It's hard to comment without understanding the specifics.

> > We should support modularity at the development level.  (Like we do
> > already with the stubs for the luni/security kernel classes.  We
> > don't require developers to have the VM around.)
> > 
> > When I'm developing C code I reference the libc header files but I don't
> > go poking around including random headers from the libc source.
> > 
> > So if I'm working on sql, I don't see why I shouldn't develop using
> > header files and other well-defined parts of the API for other modules
> > rather than having to have all of the source code checked out.
> 
> Because I think version problems are going to spiral out of control.
>
> > Of course, we should still support people working by checking out
> > everything but we shouldn't require it.
> 
> This has to be the case.  And IMO, whether you did something like "svn 
> co; build top" which fills in the "top-level header directory" (which I 
> think might be better per module), builds all jars, test jars, and libs, 
> and puts everything in place so you can go wander off and work in a 
> module, or do a lightweight checkout, stuff the hdk in a specific place 
> in your classlib/trunk tree, apart for versions, the situation must be 
> *identical*, or you are going to run into all sorts of build and 
> debugging/discussion hell.

Yes.  I agree it must be identical.

> >> A long time ago we talked about something like this, a pre-build step
> >> that produces a "hdk"-like set of artifacts that a developer could
> >> then use if they were focused down inside a module.
> >>
> >> Is this the same thing returning for discussion?
> > 
> > Not since I've been actively following the list but I'll dig about in
> > the archives later.
> >  
> >> Couldn't we just use a standard snapshot?  Take the latest nightly,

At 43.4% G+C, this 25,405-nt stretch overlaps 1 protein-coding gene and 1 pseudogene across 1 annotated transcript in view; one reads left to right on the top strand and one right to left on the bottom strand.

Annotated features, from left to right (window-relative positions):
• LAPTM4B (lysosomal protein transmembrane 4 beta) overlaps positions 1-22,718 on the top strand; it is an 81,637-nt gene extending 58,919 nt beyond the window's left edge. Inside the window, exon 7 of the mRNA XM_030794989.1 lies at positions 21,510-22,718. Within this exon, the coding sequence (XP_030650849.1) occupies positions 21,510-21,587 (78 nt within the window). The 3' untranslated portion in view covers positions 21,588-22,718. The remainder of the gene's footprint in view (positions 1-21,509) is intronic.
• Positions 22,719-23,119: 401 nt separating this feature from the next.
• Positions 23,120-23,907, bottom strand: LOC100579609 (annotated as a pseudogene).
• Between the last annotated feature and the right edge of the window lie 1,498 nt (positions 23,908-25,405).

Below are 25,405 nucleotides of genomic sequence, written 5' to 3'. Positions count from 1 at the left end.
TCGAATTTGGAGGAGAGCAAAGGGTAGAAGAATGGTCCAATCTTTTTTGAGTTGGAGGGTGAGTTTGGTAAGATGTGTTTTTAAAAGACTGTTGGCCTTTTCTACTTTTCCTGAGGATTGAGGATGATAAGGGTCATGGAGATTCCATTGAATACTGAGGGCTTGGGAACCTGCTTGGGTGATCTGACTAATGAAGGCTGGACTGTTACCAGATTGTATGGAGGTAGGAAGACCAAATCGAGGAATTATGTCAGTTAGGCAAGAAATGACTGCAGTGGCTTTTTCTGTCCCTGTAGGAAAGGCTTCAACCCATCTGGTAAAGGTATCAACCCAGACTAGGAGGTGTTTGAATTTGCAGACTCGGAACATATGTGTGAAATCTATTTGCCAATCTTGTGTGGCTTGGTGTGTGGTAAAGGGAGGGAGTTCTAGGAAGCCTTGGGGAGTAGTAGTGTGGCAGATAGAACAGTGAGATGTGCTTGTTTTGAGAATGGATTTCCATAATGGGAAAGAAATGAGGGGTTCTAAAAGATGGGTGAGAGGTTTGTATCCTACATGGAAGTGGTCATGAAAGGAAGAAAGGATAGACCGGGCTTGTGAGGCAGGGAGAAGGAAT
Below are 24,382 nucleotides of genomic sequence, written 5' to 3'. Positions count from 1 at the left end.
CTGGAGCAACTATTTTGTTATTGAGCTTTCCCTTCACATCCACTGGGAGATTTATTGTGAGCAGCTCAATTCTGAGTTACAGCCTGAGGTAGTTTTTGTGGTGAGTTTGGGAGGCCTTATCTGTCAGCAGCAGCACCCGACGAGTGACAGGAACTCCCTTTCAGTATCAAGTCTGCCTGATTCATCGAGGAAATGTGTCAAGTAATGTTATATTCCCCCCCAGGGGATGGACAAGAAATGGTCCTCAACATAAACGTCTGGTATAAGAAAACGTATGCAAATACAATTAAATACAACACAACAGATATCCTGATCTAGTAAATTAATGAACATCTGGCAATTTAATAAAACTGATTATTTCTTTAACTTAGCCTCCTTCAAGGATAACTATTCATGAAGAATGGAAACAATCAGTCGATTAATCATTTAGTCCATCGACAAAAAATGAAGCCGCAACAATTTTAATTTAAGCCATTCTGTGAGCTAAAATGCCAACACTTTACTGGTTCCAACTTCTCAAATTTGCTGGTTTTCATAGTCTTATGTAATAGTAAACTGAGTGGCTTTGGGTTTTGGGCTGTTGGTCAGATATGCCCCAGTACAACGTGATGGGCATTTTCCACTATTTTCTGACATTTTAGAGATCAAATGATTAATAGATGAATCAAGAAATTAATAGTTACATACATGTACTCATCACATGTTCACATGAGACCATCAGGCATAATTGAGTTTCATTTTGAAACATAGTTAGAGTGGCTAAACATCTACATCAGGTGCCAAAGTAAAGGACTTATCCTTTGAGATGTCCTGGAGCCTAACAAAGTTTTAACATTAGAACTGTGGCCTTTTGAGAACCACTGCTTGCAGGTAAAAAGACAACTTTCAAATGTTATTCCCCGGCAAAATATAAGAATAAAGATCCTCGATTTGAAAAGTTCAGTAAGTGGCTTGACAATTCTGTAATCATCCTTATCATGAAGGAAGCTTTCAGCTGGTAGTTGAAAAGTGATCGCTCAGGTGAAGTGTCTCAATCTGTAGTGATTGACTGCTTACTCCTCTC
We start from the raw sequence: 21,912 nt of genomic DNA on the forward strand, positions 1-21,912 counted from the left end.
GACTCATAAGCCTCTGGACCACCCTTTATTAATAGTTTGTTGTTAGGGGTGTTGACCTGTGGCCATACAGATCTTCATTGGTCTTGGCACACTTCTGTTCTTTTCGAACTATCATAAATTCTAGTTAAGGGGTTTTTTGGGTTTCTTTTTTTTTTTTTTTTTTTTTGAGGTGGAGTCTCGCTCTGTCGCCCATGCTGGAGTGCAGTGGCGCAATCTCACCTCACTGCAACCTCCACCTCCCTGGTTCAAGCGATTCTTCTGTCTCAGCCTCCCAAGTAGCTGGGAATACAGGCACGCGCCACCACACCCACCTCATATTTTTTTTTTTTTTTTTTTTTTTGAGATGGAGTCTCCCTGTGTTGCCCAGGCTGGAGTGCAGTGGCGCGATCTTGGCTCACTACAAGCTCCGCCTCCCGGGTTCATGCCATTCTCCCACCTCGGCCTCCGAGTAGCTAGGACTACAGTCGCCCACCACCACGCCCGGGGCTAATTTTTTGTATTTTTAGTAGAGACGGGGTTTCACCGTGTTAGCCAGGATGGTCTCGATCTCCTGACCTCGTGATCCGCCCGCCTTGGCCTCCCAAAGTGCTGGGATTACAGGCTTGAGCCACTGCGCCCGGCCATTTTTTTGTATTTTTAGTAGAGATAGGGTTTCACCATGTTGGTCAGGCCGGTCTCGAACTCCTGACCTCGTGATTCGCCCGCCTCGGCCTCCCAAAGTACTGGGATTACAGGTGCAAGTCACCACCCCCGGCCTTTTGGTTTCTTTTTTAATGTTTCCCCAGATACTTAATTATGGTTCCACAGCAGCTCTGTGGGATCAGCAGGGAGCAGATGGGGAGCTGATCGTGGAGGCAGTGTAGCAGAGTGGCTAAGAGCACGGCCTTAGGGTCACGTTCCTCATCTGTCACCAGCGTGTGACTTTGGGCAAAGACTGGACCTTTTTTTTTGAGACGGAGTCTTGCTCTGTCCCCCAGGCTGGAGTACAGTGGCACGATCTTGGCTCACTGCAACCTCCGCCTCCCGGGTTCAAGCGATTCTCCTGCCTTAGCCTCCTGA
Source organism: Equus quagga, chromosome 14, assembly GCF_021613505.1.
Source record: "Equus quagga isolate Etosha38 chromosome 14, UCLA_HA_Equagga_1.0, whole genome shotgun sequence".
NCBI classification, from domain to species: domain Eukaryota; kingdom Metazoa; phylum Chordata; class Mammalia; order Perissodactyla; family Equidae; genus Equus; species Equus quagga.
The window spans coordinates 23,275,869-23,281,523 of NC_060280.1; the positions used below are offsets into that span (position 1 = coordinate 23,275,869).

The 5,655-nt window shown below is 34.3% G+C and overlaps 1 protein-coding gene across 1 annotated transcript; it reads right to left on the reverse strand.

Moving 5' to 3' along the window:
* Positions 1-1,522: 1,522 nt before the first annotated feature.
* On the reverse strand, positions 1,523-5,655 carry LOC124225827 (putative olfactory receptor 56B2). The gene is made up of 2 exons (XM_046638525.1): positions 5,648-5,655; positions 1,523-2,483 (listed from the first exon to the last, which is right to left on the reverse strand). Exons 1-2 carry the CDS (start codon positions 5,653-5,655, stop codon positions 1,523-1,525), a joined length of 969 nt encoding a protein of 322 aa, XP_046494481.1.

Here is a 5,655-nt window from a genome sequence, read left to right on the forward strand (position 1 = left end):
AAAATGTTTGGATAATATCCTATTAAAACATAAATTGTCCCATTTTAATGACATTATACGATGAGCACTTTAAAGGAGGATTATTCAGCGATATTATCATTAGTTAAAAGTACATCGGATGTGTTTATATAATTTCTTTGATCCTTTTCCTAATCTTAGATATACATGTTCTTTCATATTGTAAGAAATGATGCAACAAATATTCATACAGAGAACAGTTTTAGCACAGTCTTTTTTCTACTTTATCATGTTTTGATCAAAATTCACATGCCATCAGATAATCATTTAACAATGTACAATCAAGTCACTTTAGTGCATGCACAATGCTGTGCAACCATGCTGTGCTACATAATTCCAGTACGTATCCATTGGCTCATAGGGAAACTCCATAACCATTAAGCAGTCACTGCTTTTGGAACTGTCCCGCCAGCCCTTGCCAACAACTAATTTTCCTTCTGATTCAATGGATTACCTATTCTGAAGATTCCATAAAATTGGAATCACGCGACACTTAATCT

> >> drop into some magical place in the tree, and then go into your module
> >> and work from there?
> > 
> > Well, I was suggesting snapshots that might be:
> > 
> > 1) hdk (inc. jdk and jre)
> > 2) jdk (inc. jre)
> > 3) jre
> > 
> > but I think (?) you are suggesting using the one I overlooked:
> > 
> > 0) everything in classlib/trunk
> > 
> > I think 0) is going to get pretty big (but we should still create it)
> > and I think we should actively support using 1) for development too.
> > 
> > Wasn't someone recently pleading with Eclipse to make smaller artifacts?
> > ;-)
> 
> That's a totally different problem.
> 
> In the end, I don't care if we snapshot things like this to make it 
> easier, but I'm really worried about what this will become.
> 
> Also, I think it would be better to be clear about the issues in here.
> 
> So assuming I understand the issues, I'm not against this as long as the 
> world is indistinguishable if I do a svn co and a "make the world" 
> top-level build, or just checkout a module and drop in a hdk above it in 
> the tree.
> 
> AS a matter of fact, I think that the hdk is simple a tar of the junk 
> created by a "make the world" build...

I wouldn't have put it quite like that, but yes perhaps that is correct.
I'm saying that deploy/hdk tree should be created/used by a "make the
world" build in such a way that compiling a module would be the same as
if you have just untar'd an hdk snapshot.  This is possible/easy if no
module directly references another except via the "junk" in the hdk
(specifically the jre/lib/boot jars for java code).

> Also, for you, with multiple workspaces, I would imagine that your life 
> would be better with this being resolvable via a "pointer" in the build 
> properties (which defaults to "." or -ish), so you can have both a full 
> tree around, as well as one or more hdk snapshots.
> 
> The following is an example of having the full tree ('full_checkout') at 
> the same time as a hdk ('binary snapshot aka hdk') with three work areas 
> (just the prefs checked out from SVN, the RMI contribution from Intel 
> and the RMI contribution from ITC)
> 
> /your_see_drive :)
>     /full_checkout/
>            /deploy/
>                 artifacts
>            / whatever/
>     /binary snapshot aka hdk/
>            /deploy/
>                  artifacts
>     /checkout_of_pref_only/
>           build.props (points to /binary snapshot aka hdk/)
>           /modules/
>               /pref/
>     /contribution_1_from_SVN/
>           build.props (points to /full checkout/)
>            /modules/
>                 /RMI from Intel/
>     /contribution_2_from_SVN/
>           build.props (points to /full checkout/)
>            /modules/
>                  /RMI_from_ITC/
> 
> 
> That way, you can dork w/ the full_checkout, fix something, and then 
> your other work environments that are pointing at it get that fix w/o 
> any work.
> 
> I hope my crude art makes sense.

Yes.  But I'm not sure why I'd need the full_checkout around if I had
the hdk snapshot though.  And I'm not sure I'd mind having several hdk's
around; They'd be a more manageable than the code I currently copy
around.

Regards,
 Mark.